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Academic Paper

Title: Towards a Computational Analysis System for Sanskrit
Author: Subhash Chandra
Email: click here to access email
Homepage: http://sanskrit.jnu.ac.in/rstudents/subhash.html
Institution: Centre for Development of Advanced Computing
Linguistic Field: Computational Linguistics; Lexicography; Translation
Subject Language: Sanskrit
Abstract: The paper presents a computational analysis model for Sanskrit text based on Paanini’s rule system and associated corpora. The model includes reverse processing in the following order:

Input text
[upload file or cut-paste text in
text-area component]
charset check non Unicode discontinue
language check not Sanskrit discontinue
connect to ti_anta db export
verbs into a text file
tag verbs verbs not found
proceed to next step
[reverse derivation/duplication
for complex verb forms]
connect to subanta db export
avyaya data
check for avyayas tag them
connect to subanta db export
vibhakti data
check vibhaktistag nps for
yogyata check
karaka semantics check
karaka-vibhakti analysis
output text

Sanskrit is a highly inflected language where a syntactic constituent is defined as supti_antam padam. A sentence will have one or more of these padas under the karaka control. Cardona (1988) posits the following formula for sentences – ( N – En )p . . . (V – Ev )

After suP and ti_ combine with pratipadikas, they are assigned syntactico-semantic relation by the karaka stipulations to return complete sentences. The pada morphology in Sanskrit is very complex. The noun phrases or the suP padas are formed by adding one of the 21 suP (nominal inflection) suffixes (according to number/gender information) to the nominal bases (pratipadikas). The latter can potentially include serial derivational sub-constituents like - k_t (primary derivation), taddhita (secondary derivation) , samas (compounding) and stripratyayas (feminine forming affixes). At each stage of these intermediate derivational processes, there could be samhita (continuum) situation leading to sandhi (morphophonemic combination of compatible sounds). Sanskrit verbs too are very complex. Besides the regular lakara forms, there could be derived and reduplicated verb forms - _ijanta (causative – _ic), sannata (expressing desire – san, kyac, kamyac, kvip, kya_, kya_, _i_, yak, ay and iya_) , ya_anta (duplicated – ya_ and ya_lu_anta). Further, these can have atmane and parasmai forms in 10 lakaras and 3 x 3 person and number combinations, and can also be potentially prefixed with 22 prefixes. Finally there could be innumerable namadhatus (nominalized verbs). Mishra & Jha (2005) have drawn the following distribution of Sanskrit verbs - VR [2000]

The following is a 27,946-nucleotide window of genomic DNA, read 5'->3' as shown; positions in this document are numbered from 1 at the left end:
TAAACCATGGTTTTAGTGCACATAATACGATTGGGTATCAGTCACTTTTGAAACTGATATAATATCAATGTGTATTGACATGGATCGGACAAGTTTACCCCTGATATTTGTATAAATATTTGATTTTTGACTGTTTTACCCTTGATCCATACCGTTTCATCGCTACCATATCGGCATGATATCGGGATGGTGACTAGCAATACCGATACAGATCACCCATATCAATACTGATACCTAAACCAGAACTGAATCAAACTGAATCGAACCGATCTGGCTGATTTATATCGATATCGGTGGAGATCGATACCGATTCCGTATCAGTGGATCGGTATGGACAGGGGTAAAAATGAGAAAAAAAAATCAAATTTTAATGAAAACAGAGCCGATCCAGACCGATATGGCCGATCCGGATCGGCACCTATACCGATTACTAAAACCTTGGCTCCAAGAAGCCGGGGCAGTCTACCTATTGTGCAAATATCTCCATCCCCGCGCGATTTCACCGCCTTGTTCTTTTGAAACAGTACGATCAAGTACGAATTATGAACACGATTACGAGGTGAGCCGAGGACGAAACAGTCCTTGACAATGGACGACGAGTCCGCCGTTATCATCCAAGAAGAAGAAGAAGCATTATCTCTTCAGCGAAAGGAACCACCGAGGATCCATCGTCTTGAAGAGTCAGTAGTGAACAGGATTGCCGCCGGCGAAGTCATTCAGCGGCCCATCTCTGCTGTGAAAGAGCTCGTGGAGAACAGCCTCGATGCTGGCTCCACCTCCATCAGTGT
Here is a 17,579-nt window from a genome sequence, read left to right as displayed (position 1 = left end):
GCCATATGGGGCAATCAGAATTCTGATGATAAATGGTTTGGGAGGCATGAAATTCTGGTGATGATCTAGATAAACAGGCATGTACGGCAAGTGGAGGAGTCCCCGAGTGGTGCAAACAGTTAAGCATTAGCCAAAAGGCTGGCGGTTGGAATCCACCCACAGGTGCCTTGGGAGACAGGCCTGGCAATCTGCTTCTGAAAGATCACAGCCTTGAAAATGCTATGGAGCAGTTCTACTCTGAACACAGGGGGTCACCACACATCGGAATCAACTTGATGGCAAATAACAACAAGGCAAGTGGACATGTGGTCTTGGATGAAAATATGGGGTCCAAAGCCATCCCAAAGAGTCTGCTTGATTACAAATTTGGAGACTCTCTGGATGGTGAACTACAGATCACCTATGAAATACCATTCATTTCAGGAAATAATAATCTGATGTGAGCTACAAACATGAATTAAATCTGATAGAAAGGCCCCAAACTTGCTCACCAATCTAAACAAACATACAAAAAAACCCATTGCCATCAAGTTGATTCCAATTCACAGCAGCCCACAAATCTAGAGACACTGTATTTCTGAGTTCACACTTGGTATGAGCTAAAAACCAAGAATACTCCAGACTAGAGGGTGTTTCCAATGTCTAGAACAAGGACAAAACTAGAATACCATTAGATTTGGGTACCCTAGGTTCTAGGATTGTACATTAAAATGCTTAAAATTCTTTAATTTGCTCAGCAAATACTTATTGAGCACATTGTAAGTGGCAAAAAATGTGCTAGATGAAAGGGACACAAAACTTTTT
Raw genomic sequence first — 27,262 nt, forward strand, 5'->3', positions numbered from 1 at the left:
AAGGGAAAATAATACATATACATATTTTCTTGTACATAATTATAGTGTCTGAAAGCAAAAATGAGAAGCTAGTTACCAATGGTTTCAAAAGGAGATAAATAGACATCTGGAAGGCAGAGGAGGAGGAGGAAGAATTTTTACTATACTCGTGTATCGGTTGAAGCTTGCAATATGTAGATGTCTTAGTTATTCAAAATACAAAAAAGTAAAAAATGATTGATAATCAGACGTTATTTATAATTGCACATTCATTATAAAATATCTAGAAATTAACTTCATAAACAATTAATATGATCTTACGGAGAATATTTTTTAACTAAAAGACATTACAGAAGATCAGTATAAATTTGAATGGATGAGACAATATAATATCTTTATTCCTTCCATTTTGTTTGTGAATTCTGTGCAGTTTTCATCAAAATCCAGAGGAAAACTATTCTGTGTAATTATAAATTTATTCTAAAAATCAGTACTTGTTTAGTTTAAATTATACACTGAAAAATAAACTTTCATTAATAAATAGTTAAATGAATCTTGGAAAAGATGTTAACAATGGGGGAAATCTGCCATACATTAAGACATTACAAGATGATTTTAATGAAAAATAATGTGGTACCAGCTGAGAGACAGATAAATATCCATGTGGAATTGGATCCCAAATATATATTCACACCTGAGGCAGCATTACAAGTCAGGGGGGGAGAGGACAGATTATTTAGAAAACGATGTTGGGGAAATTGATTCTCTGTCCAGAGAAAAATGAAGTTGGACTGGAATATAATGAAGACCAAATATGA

_ san
_ kyac
_ kamyac
_ kvip
_ kya_
_ kya_
_ _i_
_ _ic
_ ya_
_ yak
_ ay
_ iya_
+ one normal form

Ten lakar [10 lakaras]
parasmai atmane
_ _
10x9 forms 10x9 forms
_ _
22 upasarga 22 upasarga

The importance of such a system can be understood by the fact that no translation system from Sanskrit to Indian languages can be developed without first completing the analysis part. The paper gives details of each component required, and current developments. The principal author at a national seminar on Translation Today presented an earlier version of the paper: state and issues, deptt. Of linguistics, university of Kerala, Trivandrum last year. The present version includes some of the newer research and algorithm tune-ups. In particular, the paper focuses on the following components –
Building linguistic resources for translation Reverse Sandhi module for initial segmentation, POS tagging module, Verb inflection morphology (ti_anta) analysis module, Nominal Inflection morphology (subanta) analysis module, Derivational morphology (k_t, taddhita, stri, samasa) analysis module, Karaka analysis module.
Type: Individual Paper
Status: Completed
Venue: Mumbai, India
Publication Info: MSPLI, Mumbai Proceeding

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